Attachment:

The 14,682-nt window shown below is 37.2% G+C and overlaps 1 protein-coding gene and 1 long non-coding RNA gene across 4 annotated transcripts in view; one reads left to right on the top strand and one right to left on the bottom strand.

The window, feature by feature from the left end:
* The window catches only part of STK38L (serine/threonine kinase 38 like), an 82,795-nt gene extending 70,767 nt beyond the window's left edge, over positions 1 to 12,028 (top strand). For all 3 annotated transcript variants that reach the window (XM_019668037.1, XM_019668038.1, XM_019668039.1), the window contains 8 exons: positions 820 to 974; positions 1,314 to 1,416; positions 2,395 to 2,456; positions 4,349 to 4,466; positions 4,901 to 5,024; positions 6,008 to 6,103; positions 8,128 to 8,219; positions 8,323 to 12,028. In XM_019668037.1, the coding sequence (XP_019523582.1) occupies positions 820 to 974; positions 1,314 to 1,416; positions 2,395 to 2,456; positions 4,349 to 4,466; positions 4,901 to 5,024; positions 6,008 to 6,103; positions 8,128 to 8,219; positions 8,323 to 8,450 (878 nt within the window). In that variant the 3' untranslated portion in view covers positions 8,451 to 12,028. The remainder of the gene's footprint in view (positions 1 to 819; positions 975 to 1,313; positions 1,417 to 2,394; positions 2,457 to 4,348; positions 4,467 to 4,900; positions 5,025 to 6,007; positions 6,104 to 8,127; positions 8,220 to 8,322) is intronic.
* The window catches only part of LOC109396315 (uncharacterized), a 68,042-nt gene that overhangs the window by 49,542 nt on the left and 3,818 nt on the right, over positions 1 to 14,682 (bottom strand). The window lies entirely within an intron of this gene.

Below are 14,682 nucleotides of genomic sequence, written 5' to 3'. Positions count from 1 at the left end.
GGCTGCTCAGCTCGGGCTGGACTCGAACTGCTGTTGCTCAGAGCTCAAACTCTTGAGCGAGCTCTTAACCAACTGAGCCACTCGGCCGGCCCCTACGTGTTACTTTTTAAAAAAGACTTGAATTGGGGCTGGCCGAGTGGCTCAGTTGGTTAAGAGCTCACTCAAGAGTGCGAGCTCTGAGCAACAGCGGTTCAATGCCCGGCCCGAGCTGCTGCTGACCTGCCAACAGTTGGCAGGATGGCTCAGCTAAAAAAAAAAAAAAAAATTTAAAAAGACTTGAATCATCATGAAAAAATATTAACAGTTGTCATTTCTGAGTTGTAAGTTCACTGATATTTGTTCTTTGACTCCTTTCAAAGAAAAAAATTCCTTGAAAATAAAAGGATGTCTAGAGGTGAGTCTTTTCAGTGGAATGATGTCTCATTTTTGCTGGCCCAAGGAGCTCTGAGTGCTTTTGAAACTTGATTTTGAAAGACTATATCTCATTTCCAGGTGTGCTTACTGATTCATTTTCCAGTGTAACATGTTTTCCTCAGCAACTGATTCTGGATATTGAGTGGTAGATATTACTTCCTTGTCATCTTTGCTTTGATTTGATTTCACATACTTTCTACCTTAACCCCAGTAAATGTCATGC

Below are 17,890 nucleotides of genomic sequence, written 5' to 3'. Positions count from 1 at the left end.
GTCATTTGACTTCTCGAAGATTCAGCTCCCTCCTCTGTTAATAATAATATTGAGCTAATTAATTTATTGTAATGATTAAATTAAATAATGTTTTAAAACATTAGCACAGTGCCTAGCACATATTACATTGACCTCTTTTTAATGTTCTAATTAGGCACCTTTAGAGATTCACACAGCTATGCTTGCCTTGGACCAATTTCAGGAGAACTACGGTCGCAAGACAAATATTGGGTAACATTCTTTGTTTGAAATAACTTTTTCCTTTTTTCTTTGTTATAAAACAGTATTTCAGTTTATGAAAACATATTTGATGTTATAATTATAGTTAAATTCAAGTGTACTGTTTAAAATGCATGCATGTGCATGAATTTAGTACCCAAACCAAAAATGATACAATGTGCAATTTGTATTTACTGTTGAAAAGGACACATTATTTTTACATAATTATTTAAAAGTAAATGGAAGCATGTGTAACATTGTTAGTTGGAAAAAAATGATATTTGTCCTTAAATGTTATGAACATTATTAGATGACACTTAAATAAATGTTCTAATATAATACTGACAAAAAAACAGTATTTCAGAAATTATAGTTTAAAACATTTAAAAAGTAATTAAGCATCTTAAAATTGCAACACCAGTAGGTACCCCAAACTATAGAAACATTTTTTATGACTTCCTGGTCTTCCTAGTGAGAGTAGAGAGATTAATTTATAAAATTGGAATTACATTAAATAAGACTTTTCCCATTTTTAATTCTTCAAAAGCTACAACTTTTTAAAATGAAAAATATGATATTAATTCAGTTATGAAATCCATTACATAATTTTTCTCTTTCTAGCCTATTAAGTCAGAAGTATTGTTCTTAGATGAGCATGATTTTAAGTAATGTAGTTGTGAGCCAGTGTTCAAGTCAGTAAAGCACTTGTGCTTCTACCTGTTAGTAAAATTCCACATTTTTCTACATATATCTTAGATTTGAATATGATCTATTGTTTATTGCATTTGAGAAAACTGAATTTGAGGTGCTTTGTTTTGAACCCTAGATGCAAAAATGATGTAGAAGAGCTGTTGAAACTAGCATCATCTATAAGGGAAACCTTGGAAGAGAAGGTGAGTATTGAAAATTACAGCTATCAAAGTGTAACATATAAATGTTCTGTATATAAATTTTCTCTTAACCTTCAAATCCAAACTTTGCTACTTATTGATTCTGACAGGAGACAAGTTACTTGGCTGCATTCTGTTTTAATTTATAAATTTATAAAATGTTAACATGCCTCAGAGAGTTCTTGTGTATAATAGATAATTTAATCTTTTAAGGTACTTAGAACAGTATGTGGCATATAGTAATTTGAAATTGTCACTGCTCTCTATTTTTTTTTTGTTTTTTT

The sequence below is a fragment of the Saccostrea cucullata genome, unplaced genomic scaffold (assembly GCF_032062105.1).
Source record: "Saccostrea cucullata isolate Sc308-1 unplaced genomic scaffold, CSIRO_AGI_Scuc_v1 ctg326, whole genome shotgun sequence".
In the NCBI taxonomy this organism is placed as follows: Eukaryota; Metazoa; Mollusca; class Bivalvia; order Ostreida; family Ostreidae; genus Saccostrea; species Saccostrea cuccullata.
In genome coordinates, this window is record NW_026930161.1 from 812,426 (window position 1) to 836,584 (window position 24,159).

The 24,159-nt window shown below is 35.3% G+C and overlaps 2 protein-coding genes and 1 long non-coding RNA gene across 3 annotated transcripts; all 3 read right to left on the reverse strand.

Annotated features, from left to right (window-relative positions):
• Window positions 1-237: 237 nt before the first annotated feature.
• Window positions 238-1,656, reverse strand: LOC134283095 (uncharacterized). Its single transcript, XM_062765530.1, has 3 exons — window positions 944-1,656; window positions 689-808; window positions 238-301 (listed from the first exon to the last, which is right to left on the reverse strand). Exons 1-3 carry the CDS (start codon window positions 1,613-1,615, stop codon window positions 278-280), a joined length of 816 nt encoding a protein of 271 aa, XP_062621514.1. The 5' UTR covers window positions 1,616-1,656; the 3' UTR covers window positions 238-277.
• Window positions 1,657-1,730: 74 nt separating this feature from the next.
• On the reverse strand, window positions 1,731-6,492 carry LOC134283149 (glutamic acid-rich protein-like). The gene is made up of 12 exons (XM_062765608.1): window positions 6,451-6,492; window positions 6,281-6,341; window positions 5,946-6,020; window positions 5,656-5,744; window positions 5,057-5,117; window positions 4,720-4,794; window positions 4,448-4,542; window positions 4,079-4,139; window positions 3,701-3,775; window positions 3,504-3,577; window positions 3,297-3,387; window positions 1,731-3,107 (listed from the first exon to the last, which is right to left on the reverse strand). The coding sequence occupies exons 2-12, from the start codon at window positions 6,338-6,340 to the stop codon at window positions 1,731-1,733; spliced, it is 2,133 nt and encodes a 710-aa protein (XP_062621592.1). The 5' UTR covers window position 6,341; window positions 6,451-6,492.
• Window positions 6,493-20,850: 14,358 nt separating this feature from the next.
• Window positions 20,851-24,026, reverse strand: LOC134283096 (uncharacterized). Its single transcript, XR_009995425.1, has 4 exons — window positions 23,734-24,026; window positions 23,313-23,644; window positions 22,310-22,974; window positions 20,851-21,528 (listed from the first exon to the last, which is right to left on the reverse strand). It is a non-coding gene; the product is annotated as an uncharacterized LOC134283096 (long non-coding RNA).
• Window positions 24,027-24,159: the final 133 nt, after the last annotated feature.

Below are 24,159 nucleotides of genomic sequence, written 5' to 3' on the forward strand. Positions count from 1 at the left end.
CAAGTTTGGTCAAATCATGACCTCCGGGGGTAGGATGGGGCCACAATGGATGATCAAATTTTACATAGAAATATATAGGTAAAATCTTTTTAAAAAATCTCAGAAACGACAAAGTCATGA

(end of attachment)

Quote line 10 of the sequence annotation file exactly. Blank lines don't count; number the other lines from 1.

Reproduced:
Source record: "Saccostrea cucullata isolate Sc308-1 unplaced genomic scaffold, CSIRO_AGI_Scuc_v1 ctg326, whole genome shotgun sequence".